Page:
Cross country coaches and athletes used the conference championships this past weekend as a learning experience and as a confidence boost heading into the regional championships next Saturday.
“It’s great, because it might be one of the hardest conferences in the state,” Mt. Blue runner Aaron Willingham said of the KVAC. “For Dan (Lesko) and I to get one-two, that could foreshadow us getting one-two at states.”
Performing well in your conference showcase gives you positive vibes heading into the final two weeks of the season.
“It really gives me a boost in confidence going into the bigger races coming up the next few weeks,” said Mira Wyman of Falmouth. Wyman won the Western Maine Conference girls’ race on Friday with a time of 20:17.
For smaller or inexperienced teams such as Poland and Spruce Mountain, the bigger setting that the conference championships provided didn’t faze them.
“We had a team dinner (Thursday) night. Amazingly (while) we haven’t had a great win-loss record, we won a few, but the kids are really upbeat and they have a positive attitude,” Poland co-coach Ray Lafreniere said.
Spruce Mountain coach Kelsey Biliouris is pleased that her kids now know what’s it like to be on the big stage.
“Now they kind of have a feeling on how a championship is like,” Biliouris said. “They will be better prepared knowing what they are going into.”
Hills and valleys
For the Eastern teams, they will head back to Troy Howard Middle School in Belfast nest Saturday, where the Festival of Champions took place at the beginning of the month. That course is known to be a fast track.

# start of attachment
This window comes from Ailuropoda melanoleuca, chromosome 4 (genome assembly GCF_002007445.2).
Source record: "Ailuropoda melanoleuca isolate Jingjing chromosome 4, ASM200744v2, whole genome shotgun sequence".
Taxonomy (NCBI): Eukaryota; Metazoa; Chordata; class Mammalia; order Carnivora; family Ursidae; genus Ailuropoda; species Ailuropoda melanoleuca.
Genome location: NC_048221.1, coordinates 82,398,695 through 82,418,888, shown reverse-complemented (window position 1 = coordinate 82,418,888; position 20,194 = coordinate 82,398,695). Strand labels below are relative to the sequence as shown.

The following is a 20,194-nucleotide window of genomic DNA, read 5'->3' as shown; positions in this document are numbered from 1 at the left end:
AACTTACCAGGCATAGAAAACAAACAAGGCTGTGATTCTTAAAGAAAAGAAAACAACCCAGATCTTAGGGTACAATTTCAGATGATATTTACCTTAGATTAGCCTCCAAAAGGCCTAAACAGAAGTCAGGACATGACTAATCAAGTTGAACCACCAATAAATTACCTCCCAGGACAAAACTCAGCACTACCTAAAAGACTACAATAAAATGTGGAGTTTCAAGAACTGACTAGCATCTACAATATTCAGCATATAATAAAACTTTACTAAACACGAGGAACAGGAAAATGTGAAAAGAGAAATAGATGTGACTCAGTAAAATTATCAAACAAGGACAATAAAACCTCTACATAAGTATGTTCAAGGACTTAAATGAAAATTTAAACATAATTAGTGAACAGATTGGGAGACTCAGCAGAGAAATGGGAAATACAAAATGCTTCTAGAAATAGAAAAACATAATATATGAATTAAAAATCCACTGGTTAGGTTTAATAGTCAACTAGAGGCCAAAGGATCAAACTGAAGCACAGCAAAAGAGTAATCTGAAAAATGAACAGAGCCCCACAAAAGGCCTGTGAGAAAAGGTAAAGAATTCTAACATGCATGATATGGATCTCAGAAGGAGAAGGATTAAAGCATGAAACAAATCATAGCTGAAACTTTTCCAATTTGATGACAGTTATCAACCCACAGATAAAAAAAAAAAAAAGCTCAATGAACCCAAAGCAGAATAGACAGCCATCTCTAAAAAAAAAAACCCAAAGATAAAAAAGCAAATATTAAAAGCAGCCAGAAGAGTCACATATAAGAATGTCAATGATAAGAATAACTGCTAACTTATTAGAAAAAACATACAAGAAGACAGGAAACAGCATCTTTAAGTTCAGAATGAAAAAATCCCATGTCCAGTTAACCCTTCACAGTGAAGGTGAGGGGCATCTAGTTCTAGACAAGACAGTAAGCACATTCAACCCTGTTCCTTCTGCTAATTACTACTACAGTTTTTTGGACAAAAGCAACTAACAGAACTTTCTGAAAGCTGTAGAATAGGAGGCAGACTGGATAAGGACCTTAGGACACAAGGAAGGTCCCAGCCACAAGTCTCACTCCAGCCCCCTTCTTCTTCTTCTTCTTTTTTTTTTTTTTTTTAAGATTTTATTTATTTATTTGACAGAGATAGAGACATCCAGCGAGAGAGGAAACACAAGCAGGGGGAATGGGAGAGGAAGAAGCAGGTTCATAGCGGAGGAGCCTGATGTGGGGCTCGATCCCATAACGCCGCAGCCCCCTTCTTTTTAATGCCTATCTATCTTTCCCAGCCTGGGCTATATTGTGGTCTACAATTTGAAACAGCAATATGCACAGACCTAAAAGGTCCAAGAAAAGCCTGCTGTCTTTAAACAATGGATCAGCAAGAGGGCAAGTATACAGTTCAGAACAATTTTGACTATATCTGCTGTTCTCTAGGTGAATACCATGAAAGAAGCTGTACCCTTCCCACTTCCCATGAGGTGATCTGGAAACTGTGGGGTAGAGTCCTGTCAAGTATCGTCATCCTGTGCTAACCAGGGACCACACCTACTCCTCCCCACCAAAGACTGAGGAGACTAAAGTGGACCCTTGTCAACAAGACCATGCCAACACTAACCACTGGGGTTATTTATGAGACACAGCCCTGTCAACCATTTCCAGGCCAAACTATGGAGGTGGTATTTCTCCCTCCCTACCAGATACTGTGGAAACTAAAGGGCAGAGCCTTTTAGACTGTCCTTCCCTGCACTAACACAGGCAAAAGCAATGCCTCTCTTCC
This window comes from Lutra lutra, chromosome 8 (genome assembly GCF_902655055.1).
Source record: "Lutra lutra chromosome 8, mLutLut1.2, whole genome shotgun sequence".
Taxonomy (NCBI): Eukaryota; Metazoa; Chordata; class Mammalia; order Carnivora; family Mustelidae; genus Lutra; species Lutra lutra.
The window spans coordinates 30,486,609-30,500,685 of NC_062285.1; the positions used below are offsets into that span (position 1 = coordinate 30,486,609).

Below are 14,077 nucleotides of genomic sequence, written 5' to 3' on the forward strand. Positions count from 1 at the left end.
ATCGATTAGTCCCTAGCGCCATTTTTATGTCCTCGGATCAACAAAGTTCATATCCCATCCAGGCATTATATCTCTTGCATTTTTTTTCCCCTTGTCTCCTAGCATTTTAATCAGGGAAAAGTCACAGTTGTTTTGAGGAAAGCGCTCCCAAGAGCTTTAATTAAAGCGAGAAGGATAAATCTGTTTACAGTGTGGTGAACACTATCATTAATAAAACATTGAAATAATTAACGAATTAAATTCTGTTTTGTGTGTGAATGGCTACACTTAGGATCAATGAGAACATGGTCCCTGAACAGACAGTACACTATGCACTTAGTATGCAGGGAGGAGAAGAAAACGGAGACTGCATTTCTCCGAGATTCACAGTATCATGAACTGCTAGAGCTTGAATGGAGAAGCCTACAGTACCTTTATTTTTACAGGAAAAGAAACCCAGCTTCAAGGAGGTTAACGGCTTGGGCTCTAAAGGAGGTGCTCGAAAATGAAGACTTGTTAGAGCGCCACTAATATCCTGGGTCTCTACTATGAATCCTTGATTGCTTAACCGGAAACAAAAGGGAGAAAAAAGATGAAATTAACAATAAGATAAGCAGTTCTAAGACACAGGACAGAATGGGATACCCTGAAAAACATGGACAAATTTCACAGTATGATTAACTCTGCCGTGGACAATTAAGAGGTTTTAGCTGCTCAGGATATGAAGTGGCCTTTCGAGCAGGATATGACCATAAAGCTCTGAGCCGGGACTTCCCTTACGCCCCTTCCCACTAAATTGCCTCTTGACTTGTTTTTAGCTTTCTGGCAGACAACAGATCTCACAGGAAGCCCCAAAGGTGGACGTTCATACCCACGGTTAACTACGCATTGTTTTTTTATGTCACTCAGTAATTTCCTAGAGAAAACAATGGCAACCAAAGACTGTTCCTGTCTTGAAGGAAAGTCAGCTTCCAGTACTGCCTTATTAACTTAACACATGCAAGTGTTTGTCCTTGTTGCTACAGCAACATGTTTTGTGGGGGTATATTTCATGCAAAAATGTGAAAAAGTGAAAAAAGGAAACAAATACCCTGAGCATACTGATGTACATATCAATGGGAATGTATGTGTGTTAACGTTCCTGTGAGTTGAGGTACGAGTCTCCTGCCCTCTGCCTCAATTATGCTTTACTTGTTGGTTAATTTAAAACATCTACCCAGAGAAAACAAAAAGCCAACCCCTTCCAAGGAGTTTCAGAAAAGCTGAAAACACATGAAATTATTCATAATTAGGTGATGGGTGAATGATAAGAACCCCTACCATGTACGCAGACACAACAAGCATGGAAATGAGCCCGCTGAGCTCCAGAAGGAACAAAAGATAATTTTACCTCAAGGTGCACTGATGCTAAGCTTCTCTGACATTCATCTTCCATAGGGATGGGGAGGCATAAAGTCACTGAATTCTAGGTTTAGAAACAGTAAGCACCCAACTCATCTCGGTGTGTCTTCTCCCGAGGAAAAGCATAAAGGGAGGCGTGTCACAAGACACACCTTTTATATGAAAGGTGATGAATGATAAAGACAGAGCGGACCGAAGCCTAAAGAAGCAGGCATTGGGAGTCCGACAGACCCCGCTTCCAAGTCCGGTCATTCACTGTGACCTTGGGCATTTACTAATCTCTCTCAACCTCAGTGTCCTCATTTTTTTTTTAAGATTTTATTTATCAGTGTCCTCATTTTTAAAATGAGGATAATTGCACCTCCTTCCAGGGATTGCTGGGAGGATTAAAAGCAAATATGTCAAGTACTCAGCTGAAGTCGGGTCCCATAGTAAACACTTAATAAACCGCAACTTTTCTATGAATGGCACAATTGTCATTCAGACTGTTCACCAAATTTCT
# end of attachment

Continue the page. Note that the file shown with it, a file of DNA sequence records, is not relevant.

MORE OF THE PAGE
Teams in the West regionals? Well, they aren’t so lucky as they head to Twin Brook in Cumberland on Saturday.
Isaiah Harris of Lewiston is excited to get back to Belfast.
“I ran there six or seven times now in two years,” Harris said of the course in Belfast. “I know the course well, like when you need to pick (the pace) up. I think it’s definitely an advantage. A lot of people also have ran there a million times too, but it’s a fast course. That’s my specialty.”
Lewiston co-coach Kim Wettlaufer believes the rest of the team will be comfortable there, too.
“Everyone has run that course,” he said. “I think everyone likes that course. We have some guys that are speed runners,” Kim Wettlaufer said.
Harrison Knowlton and the rest of the Leavitt team will be heading to Twin Brook. They will be used to the hilly conditions after running in the KVAC Championship at Cony.
Knowlton won the KVAC Class B individual title.
“They are similar courses. Twin Brook has hills, as well, like Cony does,” Leavitt coach Dustin Williamson said. “We are going to have a familiar style course from Cony to Twin Brook. It’s a great way to prepare ourselves even more.”
While it’s a challenging course, runners still enjoy the challenge.
“Twin Brook is hilly, but if you run a smart race, you can still go pretty fast on it,” Knowlton said.
Facing new competition
Some teams they will be facing new competition into regionals. Falmouth, a Class A school, mostly competed against Class B and C schools in the regular season in the Western Maine Conference.
“It’s fine. We go to Festival of Champions and see most of (the Class A) teams,” Falmouth coach Jorma Kurry said. “It’s always a good challenge for us. We do enjoy racing Greely, York and a lot of our longtime rivals.”
Spruce Mountain and Leavitt, who competed against Eastern schools most of the season, will now raceWestern opponents.
Rain is no obstacle
Most coaches on Friday at the Western Maine Conference race at Saint Joseph’s College thought the course was pretty dry after Thursday night’s downpour.
“I looked at the weather report, and I knew the sun was going to break out and the wind was going to pickup,” Yarmouth coach Bob Morse said. “With all the leaves on the ground, most of the rain we got ran off.”
Bryce Murdick of Falmouth, who won the boys’ race thought the course was going to be wet but said the course ran fast. His time of 16:49 reflected that statement.